moved by simultaneous outbreaks
of adolescent embarrassment,
(lest, God forbid, a peer had witnessed
the parental faux pas)
and a flickering, begrudging gratitude
in your ambivalent smile. Continue reading

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Steel, a prose poem by @EvryManJac

©2019 by Jack A. Urquhart

Stainless steel was the medium he favored,
forever hard and utilitarian—
the price my father paid
to make his way in the world.
And sometimes, small in his shadow,
I would watch from a distance,
as he slipped on his helmet,
as he brought fire to bear on metal,
his white-hot will cutting, bending,
shaping till a thing was forged in his image—
made to bear the weight
of heavy things.
“Don’t look at the arc flash!”
my father would admonish
when he noticed me watching.
“It will destroy your vision,” he said,
handing me thick, dark goggles
fashioned after his own.
Perhaps he thought I’d be protected
hidden behind impenetrable glass,
safe from the showering sparks
that burn and blind.
Then, turning once again,
He would take up the task,
hard, flexed, beautiful in the heat,
never noticing when, overcome by the sight,
I would sneak an unprotected glance,
too awed by his  brilliance
to resist the light.

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Returns of the Day, a prose poem by @EvryManJac

 

 

 

 

 

©2019 by Jack A. Urquhart
(for Dillon from Dad)

Today is your birthday.
You would’ve been forty years old.
Forty!  Imagine that.

Sometimes I do.

I imagine what you might’ve become,
And how you could’ve been healed,
the role I should’ve played.
I conjure the special person
whom you might’ve found,
and the life you could’ve shared,
the lives you might’ve sown.

I know there is no good in this.
And yet the mind will run wild.

It will try to imagine
what’s become of you now,
where you might be,
that fabled afterlife
of prophecy and pulpits,
tales told in tongues of men and angels.
All become as sounding brass,
now that you’ve gone beyond the noise;
now that you’ve vanished—poof!
into the great unknowable.

Only your ashes kept close bring comfort.

I am not ready to let the least of you go;
not ready to relinquish the unreal conditional You:
all the birthdays that might’ve been,
the “should haves” and “could haves”
that mark the returns of the day.

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Dillon, In No Particular Order, a prose poem by @EvryManJac

 

 

 

 

 

©2018 by Jack A. Urquhart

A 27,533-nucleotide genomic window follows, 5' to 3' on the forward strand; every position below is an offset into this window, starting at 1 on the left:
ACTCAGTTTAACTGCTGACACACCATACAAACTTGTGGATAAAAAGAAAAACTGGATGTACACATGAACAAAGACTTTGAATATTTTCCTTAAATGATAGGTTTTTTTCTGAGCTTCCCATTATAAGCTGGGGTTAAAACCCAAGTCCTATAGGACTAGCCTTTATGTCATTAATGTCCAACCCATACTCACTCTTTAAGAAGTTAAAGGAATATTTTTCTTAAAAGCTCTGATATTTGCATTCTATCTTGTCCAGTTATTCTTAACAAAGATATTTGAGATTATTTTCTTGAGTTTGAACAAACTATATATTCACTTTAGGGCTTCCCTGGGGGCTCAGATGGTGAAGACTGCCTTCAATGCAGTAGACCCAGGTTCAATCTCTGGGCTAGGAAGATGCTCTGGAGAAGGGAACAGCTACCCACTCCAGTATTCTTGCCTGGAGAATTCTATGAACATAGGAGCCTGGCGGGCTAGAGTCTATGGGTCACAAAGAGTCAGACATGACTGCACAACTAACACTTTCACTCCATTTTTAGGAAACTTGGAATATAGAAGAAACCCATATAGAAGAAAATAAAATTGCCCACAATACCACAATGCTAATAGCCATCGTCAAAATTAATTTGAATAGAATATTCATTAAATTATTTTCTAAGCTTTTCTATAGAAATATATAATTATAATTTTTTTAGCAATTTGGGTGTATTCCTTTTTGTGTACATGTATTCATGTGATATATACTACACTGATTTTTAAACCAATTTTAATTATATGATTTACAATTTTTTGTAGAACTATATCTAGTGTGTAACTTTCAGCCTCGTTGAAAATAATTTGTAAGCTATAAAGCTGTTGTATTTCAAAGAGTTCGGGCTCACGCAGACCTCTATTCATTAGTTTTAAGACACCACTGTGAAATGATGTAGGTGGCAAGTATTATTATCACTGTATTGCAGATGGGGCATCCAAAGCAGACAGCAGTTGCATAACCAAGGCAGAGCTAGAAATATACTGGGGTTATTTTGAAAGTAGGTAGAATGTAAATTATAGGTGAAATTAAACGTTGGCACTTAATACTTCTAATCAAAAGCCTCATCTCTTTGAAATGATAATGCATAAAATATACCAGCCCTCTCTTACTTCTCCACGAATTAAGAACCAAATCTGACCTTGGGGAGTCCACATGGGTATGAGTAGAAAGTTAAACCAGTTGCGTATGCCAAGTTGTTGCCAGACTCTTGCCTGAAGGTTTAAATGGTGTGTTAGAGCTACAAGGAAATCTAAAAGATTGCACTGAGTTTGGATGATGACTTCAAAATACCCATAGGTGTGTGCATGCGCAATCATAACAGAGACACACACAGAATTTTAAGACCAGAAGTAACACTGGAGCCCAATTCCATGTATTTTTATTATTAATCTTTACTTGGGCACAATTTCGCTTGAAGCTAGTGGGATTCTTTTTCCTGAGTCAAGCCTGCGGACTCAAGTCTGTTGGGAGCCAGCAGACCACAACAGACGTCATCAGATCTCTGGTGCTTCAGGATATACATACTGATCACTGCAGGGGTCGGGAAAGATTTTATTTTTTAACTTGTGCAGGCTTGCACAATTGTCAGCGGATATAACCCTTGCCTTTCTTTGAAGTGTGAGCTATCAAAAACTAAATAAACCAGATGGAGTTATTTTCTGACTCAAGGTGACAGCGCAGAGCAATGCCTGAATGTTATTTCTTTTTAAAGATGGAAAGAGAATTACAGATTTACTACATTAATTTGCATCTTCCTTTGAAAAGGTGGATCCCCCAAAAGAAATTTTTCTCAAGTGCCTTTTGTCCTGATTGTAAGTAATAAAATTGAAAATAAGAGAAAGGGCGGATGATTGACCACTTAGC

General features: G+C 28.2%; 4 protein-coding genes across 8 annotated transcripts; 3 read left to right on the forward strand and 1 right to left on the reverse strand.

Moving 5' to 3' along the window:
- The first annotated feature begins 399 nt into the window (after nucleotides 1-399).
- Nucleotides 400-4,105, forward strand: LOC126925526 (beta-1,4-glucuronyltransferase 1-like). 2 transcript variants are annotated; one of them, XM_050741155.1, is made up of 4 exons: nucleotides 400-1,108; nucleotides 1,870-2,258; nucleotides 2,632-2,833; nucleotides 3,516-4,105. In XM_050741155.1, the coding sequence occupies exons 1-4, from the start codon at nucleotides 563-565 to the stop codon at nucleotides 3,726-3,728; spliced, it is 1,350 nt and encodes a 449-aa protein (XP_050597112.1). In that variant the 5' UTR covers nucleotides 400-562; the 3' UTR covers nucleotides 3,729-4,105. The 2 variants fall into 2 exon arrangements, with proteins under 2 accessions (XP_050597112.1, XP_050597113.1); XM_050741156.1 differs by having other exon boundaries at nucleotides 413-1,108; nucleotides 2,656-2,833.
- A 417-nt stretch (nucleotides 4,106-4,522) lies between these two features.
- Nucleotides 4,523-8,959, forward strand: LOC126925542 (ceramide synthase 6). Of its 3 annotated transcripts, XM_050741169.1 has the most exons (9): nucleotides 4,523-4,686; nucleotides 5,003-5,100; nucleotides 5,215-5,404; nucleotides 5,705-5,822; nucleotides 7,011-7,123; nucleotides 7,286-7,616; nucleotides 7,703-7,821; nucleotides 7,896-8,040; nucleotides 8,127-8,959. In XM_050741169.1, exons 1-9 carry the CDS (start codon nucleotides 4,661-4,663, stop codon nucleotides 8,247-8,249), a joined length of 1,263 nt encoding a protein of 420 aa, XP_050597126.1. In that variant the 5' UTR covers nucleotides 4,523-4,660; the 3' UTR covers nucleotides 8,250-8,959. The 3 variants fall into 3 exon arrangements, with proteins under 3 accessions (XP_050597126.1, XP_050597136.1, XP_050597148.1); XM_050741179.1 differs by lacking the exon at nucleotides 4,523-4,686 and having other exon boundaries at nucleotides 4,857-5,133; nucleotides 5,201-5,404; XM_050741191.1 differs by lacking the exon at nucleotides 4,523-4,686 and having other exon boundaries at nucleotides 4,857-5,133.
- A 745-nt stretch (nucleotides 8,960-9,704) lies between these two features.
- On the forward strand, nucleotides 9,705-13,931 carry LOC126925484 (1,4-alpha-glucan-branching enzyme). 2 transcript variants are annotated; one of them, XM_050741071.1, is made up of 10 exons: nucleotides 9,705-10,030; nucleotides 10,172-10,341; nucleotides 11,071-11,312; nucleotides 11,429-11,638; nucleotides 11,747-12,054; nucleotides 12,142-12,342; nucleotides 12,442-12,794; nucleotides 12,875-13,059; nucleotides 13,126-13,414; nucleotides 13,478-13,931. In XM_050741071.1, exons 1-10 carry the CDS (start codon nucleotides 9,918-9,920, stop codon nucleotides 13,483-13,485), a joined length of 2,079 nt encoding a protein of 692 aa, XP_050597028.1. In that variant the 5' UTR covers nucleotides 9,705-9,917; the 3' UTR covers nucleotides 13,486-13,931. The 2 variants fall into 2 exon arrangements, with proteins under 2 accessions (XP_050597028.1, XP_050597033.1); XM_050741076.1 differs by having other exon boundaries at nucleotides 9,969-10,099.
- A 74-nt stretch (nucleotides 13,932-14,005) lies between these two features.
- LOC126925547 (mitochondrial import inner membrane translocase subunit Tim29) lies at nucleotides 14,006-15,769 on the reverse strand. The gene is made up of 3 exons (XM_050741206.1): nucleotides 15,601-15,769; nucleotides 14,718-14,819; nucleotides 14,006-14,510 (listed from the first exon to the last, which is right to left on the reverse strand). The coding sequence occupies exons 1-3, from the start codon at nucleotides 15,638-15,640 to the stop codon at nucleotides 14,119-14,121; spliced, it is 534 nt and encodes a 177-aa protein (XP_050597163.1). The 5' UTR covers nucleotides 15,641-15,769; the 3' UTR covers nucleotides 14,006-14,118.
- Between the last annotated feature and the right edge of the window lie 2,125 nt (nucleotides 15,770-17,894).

Here you come ‘round again
it’s five years now
since you took your leave
and still these parceled posts
arrive in the present tense
mementos of you come home again
in no particular order: Continue reading

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Red Dwarf Trope, prose poem by @EvryManJac

©2018 by Jack A. Urquhart

I don’t know much about red dwarfs,
no expert of celestial bodies here;
not an astronomer, not even an astrologer
casting about for friendly signs and symbols,
a star-lit chart to some heavenly happiness.
I only know that there are a lot of them,
and that red dwarfs are unfathomably slow,
interminably ancient, depleting their resources,
nevertheless, after a universally self-destructive pattern.

Also (not surprisingly), they lack luster.

Like most beings accelerating in space,
red dwarfs never achieve full-fledged stardom;
rather, they collapse slowly on themselves
becoming smaller and immaterial over time
(as well as exponentially more dense).
All the intimacies that fuel a friendly fusion,
are consumed in a dimly read conflagration,
until there is only a gravity-bound center—
no more at the heart of the matter than stillness,
a desolate mass in an expanse of space.
Just another black hole in the billions of us,
invisible to the naked human eye.

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Hobo’s Dream, prose poem by @EvryManJac

 

 

 

 

 

 

Hobo’s Dream
© 2018 by Jack A. Urquhart

In a hometown dream,
I tramp familiar streets,
gnarly stick thrown o’er my shoulder
wags a hobo’s satchel banner,
its colors bandana red, white, paisley.
Worn shoes flap loose soles
like extra maws at my feet.
With each step, they mouth off at me:
floppa-floppa, floppa-floppa,
a duet in ragged-ass reproach.
What does it mean, I wonder,
this dream of down-and-out dereliction?
Only that I’ve grown old, perhaps?
Is that too much to hope?
Only that I’ve grown frightfully old?

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Two Poems, @EvryManJac: There is a Bell; Little Wonder

 

 

 

 

 

 

There is a Bell
©2018 by Jack A. Urquhart
(for Dillon)

There is a bell
pendulous and rusting
heavy in the tower
of my still-beating heart
Amidst the calmest hour
I can hear its faintest
steely shimmering
It calls me back
Back home to you Continue reading